The Health Care Reform: What’s Best for America

According to the Health Insurance Portability and Accountability Act, healthcare is defined as any care, service, or supply related to the mental or physical health of an individual. This includes the treatment, management and prevention of illness and the maintenance of the physical and mental wellbeing of a person with the aid of medical health professionals.

This being so broadly defined, one may think that provided healthcare would be an absolute must, a necessity of life, especially for individuals living in America, the “land of the free. However, 44 million Americans are not able to afford healthcare, the lack of which being the cause of 18,000 preventable deaths a year. The Affordable Care Act, signed into law by President Obama in March 2010, is currently being strongly supported and opposed by U. S. citizens. Which healthcare plan is right for America, whether it be ObamaCare or not, is a controversial debate regarding quality, coverage, and government involvement.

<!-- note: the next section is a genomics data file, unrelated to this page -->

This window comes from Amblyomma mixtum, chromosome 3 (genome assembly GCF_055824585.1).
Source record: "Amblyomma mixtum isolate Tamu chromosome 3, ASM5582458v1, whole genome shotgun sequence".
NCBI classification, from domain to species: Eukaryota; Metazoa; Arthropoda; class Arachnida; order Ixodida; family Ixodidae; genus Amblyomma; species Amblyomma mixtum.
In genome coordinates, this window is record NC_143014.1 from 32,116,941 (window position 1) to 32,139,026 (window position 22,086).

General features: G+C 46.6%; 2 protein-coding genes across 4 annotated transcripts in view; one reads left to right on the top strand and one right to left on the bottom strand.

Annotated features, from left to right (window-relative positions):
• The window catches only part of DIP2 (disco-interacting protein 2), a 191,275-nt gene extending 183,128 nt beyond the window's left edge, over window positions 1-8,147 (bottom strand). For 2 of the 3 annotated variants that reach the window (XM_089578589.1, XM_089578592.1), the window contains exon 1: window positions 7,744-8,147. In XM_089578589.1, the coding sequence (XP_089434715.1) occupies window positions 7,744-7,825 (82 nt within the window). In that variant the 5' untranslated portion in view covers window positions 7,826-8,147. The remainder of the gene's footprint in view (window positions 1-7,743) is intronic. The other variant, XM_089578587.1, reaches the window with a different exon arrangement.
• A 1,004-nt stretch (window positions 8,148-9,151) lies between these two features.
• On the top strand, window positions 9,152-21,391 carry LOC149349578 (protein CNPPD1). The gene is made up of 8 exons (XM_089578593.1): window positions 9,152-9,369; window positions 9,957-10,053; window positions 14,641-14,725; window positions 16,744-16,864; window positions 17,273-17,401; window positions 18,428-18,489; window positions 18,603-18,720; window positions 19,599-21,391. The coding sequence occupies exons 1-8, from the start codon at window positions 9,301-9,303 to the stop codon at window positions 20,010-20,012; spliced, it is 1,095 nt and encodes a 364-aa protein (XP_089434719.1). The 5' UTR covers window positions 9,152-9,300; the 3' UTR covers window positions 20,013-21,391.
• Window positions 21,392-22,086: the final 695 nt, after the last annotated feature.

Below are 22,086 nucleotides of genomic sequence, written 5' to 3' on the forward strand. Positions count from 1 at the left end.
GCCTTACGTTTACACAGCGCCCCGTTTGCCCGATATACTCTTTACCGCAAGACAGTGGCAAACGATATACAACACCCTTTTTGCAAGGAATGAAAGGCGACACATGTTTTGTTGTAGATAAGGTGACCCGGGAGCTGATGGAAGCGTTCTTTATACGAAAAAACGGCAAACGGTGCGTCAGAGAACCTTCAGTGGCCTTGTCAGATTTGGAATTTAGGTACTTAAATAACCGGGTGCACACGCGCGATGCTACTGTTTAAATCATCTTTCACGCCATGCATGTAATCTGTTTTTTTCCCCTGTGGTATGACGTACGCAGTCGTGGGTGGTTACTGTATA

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Although there are many valid health care systems, because the Affordable Care Act (ObamaCare) offers assistance to those who cannot afford or are not provided health insurance through employee benefits, and gives tens of millions of low-income and middle-income Americans access to higher quality health care by providing discounts on state or federal run health insurance exchanges, the U. S. is on the right track to resolving the health care crisis in fully enacting the Affordable Care Act into law.